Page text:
Review: ‘Every last one’ (Anna Quindlen)

I have just finished reading a slew of Very Good Books recently.  The kind that I lose sleep over, staying up until silly o’clock to finish just one more chapter.  Lisa See’s “Dreams of Joy” and its prequel “Shanghai Girls” had me in tears.  Kristen Hannah’s “Night Road” was heartbreaking and impossible to put down.  I have a huge TBR pile, and last week I picked this little number up.

I felt in the mood for something with a plot, something fiction.  To be honest I was looking for something a bit more lighthearted, which this book is not. The narrative centers around Mary Beth Latham, a suburban housewife and mother of three teenagers.  On the surface things seem peachy…Mary Beth owns and runs a successful landscape gardensing company; she has a loving husband, twin teenaged boys, and a daughter about to go off to university.

To begin with, the plotline is reminiscent of Kirsten Hannah’s “Night Road”.  By the end of that book, I found it quite painful to read, because I knew the outcome.  I found myself still awake at 3am unable to put it down.  In some parts the plot was confusing – the author leads us to believe all through the beginning of the narrative that Mary Beth’s estrangement from her neighbour and former best friend Deborah was down to an affair, then later the “event” that set off the detoriation of their friendship was the tragic death of Deborah’s young son.  I found it disconcerting and anticlimactic to find out it was the affair that had set the chain of events in motion, as if taking away from the impact of the child’s death and replacing it with yet another ubiquitous bored suburban housewife’s affair.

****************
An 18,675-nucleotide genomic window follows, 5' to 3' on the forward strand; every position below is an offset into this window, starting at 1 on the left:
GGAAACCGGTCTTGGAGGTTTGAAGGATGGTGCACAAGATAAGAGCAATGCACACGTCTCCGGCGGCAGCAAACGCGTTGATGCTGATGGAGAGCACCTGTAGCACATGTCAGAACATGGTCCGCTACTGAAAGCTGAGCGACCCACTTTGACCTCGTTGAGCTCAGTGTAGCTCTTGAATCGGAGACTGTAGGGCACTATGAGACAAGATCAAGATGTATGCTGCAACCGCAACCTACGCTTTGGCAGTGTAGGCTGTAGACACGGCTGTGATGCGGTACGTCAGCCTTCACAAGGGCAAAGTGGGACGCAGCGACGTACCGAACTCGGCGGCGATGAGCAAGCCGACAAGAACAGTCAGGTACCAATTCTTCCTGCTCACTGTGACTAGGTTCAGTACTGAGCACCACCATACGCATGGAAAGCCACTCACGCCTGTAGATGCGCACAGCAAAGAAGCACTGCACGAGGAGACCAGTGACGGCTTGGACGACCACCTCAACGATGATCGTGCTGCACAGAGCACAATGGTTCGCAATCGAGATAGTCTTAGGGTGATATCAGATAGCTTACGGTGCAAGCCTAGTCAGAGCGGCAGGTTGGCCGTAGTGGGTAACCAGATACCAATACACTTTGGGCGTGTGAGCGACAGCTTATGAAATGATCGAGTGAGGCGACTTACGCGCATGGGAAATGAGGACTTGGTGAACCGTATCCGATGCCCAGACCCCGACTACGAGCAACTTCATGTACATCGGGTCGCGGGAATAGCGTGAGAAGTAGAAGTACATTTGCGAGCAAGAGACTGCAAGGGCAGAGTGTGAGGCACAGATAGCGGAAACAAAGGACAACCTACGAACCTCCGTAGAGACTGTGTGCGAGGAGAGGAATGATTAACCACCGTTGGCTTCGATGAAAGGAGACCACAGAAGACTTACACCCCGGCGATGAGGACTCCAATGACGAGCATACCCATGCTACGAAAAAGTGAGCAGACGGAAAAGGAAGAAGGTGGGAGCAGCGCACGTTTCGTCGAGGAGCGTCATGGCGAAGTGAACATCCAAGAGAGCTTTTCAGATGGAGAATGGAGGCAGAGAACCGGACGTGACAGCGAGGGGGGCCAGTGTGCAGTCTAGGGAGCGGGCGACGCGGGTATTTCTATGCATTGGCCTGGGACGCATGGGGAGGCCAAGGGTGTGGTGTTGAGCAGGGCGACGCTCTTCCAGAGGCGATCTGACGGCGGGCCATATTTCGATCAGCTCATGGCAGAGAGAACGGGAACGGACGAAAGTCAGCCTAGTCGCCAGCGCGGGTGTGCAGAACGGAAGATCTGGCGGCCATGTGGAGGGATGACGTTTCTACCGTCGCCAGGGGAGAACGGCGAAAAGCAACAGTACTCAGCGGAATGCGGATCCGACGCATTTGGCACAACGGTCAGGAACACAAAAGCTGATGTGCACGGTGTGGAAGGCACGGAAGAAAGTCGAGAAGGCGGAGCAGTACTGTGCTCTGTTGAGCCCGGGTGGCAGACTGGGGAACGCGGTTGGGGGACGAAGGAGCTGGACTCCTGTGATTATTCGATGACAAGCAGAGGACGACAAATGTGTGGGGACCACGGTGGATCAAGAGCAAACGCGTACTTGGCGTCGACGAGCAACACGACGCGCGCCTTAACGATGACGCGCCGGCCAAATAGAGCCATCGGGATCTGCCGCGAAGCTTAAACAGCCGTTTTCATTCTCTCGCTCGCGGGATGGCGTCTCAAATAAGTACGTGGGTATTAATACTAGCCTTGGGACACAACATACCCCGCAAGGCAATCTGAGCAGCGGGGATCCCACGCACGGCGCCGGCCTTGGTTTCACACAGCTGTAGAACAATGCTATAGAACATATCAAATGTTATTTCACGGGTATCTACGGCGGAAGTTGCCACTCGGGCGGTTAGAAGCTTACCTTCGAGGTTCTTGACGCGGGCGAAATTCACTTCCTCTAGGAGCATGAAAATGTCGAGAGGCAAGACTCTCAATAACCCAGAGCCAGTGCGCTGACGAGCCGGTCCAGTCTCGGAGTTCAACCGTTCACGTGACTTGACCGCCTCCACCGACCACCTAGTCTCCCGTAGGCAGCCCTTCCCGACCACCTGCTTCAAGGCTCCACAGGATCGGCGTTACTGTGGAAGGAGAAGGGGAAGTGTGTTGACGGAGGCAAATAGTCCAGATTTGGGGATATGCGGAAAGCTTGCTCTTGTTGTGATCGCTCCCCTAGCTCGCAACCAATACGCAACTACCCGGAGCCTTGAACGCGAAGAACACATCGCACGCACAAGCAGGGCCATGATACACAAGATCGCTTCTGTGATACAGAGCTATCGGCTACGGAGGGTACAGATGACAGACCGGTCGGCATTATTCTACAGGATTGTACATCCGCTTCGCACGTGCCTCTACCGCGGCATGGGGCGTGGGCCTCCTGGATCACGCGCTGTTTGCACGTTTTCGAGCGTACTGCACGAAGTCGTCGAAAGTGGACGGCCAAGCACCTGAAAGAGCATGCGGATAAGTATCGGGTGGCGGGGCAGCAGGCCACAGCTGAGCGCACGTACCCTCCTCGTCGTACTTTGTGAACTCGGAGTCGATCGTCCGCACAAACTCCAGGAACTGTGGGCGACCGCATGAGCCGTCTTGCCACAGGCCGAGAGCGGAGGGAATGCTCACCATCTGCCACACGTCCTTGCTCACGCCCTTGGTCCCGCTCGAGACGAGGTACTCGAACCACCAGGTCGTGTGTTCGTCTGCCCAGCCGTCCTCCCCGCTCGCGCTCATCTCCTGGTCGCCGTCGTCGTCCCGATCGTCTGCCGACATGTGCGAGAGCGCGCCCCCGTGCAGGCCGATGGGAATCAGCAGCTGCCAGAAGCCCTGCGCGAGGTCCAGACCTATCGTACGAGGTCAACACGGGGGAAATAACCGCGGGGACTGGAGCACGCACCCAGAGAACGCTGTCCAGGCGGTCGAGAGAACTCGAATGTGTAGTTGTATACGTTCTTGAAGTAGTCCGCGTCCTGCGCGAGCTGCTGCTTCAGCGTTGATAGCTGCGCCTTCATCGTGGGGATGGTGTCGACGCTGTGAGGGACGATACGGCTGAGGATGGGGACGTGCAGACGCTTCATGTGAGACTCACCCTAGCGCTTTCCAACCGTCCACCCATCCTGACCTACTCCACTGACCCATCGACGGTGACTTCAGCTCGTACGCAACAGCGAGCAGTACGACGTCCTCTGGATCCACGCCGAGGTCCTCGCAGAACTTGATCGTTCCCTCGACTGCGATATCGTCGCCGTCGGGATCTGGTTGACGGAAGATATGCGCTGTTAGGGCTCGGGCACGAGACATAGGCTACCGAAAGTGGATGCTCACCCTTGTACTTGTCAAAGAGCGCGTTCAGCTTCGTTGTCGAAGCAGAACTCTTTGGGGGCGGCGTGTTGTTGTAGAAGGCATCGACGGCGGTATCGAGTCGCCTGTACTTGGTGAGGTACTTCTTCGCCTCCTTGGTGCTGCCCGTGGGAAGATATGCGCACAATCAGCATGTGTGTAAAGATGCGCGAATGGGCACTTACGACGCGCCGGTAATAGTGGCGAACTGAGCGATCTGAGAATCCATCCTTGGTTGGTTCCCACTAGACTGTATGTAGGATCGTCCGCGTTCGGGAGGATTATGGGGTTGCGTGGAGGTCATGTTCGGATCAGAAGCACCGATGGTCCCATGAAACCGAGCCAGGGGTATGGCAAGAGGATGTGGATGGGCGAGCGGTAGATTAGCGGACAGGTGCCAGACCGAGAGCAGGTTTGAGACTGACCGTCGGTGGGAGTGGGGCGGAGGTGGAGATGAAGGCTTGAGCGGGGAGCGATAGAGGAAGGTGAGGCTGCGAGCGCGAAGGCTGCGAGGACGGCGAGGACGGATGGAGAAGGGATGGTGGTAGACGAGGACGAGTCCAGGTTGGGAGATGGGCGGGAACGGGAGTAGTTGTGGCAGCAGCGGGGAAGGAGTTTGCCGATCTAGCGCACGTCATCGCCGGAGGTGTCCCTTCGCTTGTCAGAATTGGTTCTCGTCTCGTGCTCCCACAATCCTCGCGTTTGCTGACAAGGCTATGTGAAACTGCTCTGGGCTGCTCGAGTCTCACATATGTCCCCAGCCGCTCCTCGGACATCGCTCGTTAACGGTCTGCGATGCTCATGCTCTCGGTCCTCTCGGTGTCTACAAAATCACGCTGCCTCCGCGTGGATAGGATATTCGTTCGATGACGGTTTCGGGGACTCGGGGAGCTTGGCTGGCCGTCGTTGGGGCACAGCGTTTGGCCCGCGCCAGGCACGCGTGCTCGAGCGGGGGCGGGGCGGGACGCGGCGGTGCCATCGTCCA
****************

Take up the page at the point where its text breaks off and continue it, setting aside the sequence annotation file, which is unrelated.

I have to admit, I didn’t get into this book until quite near the end, after the catalyst leading to the total destruction of Mary Beth’s Stepford Life.  So though I knew the outcome, I found it difficult to stop reading.  Though I enjoyed reading it, I feel the author glossed over some aspects and spent a little too much time establishing Mary Beth’s “perfect” existence. The second part of this book deals almost enirely with Mary Beths feeling’s, with little to nothing in the way of actual events.  If you’re the type of reader who likes to find a neat conclusion at the end, this is probably not the book for you.  I don’t know if this will lead me to read other works by the same author.

I enjoyed reading this, though I have to admit if it hadn’t been on offer at Waterstones, I probably would never have chosen it for myself.

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